Plazma is probably one of the best, if not best product I’ve taken. This is totally unsolicited feedback - I have no reason to pimp biotest products other than they are truely excellent stuff. I have only tried a few of the things they offer - Plazma, Mag-10, Indigo 3G, Micro PA, and Brain Candy. The only one that didn’t do much for me was Brain Candy but some people swear by it. The other products are all seriously legit, and you will find overwhelmingly positive feedback on each of these products.

I highly recommend the stack of Indigo and Plazma - I promise you won’t be disappointed.


#11

I have some before and after photos in the thread below… I should have never posted in rate my physique :joy: - I was stupid and didn’t know better. But it will give you an idea of how the products can help support training and a better diet.


#12

NO I would not advise it unless you was someone who is naturally lean or had a High metabolism rate or was a teenager heavily involved in other sports whom needed to add extra Body weight.

What is your height and How much weight did you loose to begin with?


#13

Im 174cm and I lost about 20kg over the last few years (during which time I also grew taller), I’m 16 now. Last year I did try and do a bulk but it failed miserably because I was a) doing my own shitty program and b) too fat to begin with. My maintenence right now is somewhere around 2800-3000 calories a day


#14

not such a fan of kids your age thinking in terms of “bulk” and “cut”.

There’s a lot of shit going on with you growing and your hormones and shit like that. I think there’s much more benefit to forming sound dietary habits instead of obsessing over macros and shit like that.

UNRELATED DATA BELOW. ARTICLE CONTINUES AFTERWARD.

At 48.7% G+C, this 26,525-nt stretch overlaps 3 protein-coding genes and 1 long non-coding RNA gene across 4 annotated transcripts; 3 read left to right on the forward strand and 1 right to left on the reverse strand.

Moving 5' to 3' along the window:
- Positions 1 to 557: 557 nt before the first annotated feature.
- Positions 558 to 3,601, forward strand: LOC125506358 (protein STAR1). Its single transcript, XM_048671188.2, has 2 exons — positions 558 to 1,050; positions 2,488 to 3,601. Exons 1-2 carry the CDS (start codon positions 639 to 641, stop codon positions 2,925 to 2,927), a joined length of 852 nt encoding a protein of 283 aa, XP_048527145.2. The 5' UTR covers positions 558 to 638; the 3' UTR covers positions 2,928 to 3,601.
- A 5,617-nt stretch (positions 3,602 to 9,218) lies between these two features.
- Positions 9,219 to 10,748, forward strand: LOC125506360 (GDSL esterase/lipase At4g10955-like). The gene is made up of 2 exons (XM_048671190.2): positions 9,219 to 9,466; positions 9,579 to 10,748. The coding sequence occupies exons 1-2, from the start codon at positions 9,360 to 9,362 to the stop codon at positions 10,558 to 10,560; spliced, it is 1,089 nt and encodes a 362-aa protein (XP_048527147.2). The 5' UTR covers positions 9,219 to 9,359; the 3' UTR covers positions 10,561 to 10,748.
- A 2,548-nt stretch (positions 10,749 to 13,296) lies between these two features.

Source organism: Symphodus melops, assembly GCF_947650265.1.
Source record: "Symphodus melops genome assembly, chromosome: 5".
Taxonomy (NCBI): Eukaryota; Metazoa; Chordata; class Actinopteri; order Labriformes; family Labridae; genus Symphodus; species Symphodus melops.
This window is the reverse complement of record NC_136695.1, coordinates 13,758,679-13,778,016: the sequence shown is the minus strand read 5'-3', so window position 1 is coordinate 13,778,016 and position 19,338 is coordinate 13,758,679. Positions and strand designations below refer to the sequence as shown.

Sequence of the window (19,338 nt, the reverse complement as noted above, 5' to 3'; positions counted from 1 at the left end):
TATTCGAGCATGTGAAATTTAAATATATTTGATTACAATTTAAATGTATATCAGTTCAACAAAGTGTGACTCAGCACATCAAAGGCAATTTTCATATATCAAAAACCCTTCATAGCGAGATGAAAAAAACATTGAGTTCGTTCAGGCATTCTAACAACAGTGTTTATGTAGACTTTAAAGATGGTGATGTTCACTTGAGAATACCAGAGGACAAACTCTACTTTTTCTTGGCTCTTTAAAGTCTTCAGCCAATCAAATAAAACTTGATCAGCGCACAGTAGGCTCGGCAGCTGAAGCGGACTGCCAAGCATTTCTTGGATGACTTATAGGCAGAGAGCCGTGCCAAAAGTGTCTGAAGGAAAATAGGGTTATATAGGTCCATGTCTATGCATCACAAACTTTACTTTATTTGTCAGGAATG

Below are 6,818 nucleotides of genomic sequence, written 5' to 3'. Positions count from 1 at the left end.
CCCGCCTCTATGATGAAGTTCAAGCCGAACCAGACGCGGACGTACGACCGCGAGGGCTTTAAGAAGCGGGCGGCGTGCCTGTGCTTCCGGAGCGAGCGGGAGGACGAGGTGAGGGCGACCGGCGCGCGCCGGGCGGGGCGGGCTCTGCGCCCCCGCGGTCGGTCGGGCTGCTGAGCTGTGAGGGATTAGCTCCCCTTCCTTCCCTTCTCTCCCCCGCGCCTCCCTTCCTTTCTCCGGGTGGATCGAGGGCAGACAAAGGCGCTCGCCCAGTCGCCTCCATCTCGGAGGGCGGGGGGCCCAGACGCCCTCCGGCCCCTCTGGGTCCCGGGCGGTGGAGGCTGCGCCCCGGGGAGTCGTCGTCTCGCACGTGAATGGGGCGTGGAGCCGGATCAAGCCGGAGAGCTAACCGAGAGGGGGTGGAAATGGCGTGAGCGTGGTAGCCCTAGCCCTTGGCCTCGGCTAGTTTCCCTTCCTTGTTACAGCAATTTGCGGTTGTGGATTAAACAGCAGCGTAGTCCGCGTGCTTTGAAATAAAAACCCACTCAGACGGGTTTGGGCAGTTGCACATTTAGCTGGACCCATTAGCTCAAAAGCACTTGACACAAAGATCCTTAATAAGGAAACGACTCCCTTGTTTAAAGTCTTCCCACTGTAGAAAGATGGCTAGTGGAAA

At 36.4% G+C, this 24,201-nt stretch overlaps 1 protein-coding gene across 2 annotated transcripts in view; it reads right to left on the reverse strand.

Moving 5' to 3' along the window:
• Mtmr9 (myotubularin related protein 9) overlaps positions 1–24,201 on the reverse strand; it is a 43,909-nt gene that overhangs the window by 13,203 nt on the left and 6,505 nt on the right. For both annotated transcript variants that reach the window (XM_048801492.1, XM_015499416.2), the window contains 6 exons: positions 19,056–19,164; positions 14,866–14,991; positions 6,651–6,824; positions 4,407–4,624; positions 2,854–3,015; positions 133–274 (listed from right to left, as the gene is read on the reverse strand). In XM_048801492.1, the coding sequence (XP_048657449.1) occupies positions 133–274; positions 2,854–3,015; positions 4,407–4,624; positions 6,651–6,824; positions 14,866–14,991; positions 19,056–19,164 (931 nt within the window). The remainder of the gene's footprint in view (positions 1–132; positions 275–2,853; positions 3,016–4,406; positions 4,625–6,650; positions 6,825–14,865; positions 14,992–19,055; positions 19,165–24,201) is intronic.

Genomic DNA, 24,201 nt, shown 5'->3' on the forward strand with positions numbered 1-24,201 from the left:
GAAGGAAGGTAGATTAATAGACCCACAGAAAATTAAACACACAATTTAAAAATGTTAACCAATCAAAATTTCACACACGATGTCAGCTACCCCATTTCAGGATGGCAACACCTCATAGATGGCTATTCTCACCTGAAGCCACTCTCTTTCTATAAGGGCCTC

So I would recommend.

-Eating to be as healthy as possible (but don’t do something gross like be vegan or anything weird like that)
-get your protein in (a decent size serving with each meal)

Let your hunger dictate how much and when you eat, but just try and think healthy and proteiny.

I dunno; I just think that’s a much more productive mindset for a teenager.


#15

I didn’t realize you were only 16… I don’t know if my advice on supplements is valid for someone your age. Probably just want to focus on eating properly at this point. Though Plazma is probably fine but maybe not necessary.


#16

If it helps, right now I use whey, creatine and glutamine, plus fish oil and multis


#17

I completely agree, and I’ve been weaning myself off counting calories and macros to the gram. Right now, I just make sure I eat 6 serves of lean protein, 6-7 serves of starchy carbs, 6-8 serves of fruit or veg and 2 serves of healthy fats a day.